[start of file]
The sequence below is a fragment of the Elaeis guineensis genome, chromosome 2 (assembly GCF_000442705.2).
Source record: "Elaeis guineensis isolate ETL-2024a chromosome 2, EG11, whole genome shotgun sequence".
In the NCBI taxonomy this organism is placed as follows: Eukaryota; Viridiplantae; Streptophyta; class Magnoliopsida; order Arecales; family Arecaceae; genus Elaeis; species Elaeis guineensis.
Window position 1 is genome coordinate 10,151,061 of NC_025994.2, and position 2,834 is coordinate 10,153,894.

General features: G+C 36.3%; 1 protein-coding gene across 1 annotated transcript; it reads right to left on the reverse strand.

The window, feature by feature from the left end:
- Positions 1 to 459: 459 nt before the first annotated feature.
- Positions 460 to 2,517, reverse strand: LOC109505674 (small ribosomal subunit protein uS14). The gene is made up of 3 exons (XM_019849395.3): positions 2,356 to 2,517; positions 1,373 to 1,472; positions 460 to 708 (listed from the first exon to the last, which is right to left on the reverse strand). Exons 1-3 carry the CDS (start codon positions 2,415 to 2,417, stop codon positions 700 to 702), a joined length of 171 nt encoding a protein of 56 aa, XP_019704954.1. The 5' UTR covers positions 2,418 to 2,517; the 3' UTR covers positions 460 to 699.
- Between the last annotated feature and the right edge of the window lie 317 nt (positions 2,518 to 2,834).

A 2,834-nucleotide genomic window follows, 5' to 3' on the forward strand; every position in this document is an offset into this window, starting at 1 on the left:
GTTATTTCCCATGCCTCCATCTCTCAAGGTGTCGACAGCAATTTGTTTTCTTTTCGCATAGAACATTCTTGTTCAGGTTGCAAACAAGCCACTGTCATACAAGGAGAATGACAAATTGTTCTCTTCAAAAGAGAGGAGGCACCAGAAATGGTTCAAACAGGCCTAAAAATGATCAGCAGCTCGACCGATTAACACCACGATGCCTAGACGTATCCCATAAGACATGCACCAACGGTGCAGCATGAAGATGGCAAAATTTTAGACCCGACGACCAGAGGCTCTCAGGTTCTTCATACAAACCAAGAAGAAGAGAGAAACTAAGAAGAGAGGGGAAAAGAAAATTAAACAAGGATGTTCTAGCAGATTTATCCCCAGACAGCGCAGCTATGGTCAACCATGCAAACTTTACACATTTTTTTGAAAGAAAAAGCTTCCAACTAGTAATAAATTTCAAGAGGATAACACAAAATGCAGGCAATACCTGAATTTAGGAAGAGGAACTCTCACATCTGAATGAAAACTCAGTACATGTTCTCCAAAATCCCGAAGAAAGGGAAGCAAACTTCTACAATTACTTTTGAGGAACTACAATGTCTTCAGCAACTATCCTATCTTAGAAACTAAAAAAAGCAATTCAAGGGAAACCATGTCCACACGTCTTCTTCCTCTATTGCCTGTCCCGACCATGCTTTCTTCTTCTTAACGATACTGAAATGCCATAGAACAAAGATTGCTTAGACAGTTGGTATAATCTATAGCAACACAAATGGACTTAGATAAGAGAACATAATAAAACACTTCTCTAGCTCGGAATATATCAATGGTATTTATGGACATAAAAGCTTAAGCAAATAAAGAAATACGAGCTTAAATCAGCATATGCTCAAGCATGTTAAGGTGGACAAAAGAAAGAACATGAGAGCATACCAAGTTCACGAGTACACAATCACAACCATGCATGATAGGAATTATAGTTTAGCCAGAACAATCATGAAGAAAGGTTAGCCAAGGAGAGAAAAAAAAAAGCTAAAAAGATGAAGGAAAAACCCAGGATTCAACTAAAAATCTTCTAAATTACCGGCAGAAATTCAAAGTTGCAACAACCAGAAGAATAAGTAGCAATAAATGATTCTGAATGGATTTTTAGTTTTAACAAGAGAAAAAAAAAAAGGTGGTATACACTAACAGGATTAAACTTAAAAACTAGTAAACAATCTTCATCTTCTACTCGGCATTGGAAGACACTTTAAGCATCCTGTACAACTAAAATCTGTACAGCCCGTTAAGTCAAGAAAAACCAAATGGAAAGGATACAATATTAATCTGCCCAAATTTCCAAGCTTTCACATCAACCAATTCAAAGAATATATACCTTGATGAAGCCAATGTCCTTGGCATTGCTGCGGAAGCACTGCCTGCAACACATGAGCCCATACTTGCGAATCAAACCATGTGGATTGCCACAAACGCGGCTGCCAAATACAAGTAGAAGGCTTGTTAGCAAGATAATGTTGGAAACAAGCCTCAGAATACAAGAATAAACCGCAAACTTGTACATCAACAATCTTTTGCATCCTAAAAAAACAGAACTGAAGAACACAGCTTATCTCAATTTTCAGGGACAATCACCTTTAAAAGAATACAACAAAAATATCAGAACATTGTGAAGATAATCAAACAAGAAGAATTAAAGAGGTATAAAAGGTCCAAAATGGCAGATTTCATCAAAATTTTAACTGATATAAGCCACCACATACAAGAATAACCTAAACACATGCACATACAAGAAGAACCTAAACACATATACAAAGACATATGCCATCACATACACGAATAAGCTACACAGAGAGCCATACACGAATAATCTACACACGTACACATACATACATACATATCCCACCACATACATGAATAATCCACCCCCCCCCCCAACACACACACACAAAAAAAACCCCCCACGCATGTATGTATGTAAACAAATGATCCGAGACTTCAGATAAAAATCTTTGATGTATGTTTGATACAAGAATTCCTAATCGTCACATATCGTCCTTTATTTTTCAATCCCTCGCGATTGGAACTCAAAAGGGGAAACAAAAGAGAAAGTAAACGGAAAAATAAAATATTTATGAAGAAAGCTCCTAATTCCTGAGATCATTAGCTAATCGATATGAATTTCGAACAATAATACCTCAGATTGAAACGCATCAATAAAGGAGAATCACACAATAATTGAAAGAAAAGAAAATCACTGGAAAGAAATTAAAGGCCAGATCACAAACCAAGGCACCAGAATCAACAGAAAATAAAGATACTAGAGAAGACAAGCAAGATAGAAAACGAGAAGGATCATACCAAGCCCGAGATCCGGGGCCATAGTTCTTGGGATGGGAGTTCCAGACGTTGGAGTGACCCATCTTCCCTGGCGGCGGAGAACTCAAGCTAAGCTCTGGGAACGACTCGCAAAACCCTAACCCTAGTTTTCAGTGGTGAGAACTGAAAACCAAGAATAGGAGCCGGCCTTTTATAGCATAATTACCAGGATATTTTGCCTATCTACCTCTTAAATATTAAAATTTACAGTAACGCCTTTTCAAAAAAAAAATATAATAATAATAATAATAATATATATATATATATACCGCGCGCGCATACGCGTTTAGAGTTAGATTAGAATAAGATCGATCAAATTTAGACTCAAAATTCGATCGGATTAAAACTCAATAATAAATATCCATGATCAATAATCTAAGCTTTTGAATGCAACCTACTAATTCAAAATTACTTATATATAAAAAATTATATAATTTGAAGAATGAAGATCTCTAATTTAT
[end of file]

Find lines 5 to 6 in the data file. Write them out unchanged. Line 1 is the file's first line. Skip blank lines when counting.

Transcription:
General features: G+C 36.3%; 1 protein-coding gene across 1 annotated transcript; it reads right to left on the reverse strand.

The window, feature by feature from the left end: